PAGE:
What is a Smart Home
A smart home is a convenient home setup where appliances and devices can be automatically controlled remotely from any internet-connected place in the world using a mobile or other networked device. A smart home has its devices interconnected through the internet, and the user can control functions such as security access to the home, temperature, lighting and home theater. Related terms include "home automation" and "smart building."
BREAKING DOWN Smart Home
A smart home’s devices are connected with each other and accessible through one central point – a smartphone, tablet, laptop or game console. Door locks, televisions, thermostats, home monitors, cameras, lights and even appliances such as the refrigerator can be controlled through one home automation system. The system is installed on a mobile or other networked device, and the user can create time schedules for certain changes to take effect.
The global home automation market in 2016 had an estimated value of about $36 billion, and with the growing adoption of internet-enabled devices, it's been forecasted that the market could reach revenues of as much as $80 billion by 2020. Growth in the broader home automation market, however, has faced challenges due its convenience-driven, as opposed to necessity-driven, nature.
Characteristics of Smart Homes
Smart home appliances come with self-learning skills whereby they can learn the homeowner’s schedules and adjust as needed. Smart homes enabled with lighting control allow homeowners to reduce electricity use and thus benefit from energy-related cost savings. Some home automation systems alert the homeowner if any motion is detected in the home while away, and some can call the fire department in case of imminent situations. Once these smart appliances have been connected, we have an example of what we call Internet of Things (IoT) technology.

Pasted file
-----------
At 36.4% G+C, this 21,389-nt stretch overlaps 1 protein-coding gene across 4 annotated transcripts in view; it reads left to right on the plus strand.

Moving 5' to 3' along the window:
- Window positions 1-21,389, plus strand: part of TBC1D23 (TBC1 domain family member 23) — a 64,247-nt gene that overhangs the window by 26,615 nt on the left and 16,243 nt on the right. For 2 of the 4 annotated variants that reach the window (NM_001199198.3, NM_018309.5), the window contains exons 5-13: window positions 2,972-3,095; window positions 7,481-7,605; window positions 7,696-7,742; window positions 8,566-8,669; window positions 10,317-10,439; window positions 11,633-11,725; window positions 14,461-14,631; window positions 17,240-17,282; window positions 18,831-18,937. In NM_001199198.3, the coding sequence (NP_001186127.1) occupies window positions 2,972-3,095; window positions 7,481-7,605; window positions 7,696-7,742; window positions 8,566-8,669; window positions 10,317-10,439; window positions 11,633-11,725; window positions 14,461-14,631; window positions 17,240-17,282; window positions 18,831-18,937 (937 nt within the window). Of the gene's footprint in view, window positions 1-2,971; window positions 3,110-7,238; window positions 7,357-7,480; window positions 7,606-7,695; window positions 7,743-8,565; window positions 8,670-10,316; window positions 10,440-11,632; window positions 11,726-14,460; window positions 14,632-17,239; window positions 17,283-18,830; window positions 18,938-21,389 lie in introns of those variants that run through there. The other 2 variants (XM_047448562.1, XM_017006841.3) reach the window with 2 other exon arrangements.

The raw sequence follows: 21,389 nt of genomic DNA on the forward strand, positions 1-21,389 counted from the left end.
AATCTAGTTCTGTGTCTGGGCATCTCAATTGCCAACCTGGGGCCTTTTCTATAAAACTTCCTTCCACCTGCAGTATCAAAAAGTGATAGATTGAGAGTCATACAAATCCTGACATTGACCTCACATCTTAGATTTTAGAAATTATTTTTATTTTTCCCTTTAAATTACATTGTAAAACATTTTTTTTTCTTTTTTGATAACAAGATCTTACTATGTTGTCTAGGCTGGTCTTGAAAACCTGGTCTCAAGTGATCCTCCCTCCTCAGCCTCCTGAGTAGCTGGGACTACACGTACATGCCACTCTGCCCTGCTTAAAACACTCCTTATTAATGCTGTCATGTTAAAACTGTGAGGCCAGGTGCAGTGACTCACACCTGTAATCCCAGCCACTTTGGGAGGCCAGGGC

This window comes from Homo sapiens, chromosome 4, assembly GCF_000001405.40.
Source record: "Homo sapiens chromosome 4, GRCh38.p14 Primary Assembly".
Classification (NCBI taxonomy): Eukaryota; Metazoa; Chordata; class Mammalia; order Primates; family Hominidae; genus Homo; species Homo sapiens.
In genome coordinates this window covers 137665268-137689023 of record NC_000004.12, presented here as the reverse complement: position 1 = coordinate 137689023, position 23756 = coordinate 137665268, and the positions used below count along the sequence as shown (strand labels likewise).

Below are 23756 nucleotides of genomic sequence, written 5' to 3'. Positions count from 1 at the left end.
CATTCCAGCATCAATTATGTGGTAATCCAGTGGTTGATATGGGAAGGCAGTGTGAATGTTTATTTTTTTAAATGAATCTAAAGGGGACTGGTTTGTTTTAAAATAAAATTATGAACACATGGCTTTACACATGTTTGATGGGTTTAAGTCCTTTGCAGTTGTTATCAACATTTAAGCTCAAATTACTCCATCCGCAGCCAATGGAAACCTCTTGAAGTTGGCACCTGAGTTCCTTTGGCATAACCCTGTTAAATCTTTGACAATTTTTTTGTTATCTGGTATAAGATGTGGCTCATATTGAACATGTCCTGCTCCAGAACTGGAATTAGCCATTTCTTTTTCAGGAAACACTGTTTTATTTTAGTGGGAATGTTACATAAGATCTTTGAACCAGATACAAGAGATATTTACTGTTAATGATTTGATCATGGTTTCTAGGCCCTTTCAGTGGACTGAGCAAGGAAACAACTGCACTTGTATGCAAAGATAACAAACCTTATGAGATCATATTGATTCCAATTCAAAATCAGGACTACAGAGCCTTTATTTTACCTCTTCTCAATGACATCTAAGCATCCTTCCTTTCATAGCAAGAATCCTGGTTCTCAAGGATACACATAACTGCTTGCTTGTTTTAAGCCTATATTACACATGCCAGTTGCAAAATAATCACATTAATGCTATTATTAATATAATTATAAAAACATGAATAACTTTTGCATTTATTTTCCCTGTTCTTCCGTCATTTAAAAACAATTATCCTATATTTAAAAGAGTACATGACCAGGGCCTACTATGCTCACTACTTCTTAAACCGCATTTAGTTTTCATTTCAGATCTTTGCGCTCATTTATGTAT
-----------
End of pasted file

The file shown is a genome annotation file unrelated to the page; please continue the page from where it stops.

Smart homes can feature systems that are wireless or hardwired. Wireless systems are cost-friendly and easier to install while hardwired systems are seen as more reliable and are typically harder to hack. While hardwired systems are also more expensive than wireless options, installing a hardwired system can increase the resale value of a home. Installing wireless home automation with features such as smart lighting, climate control and security can cost a couple thousand dollars. Meanwhile, luxury and hardwired options can cost homeowners tens of thousands of dollars.
Risks of Smart Homes
While the smart home brings with it convenience and cost savings, security risks and bugs have been challenges faced by the technology. Adept hackers, for example, can gain access to a smart home's internet-enabled appliances. In October 2016, a botnet called Mirai infiltrated interconnected devices of DVRs, cameras and routers to bring down a host of major websites through a denial of service attack, also known as a DDoS attack. Measures to mitigate the risks of such attacks include protecting smart appliances and devices with a strong password, using encryption when available and only connecting trusted devices to one's network.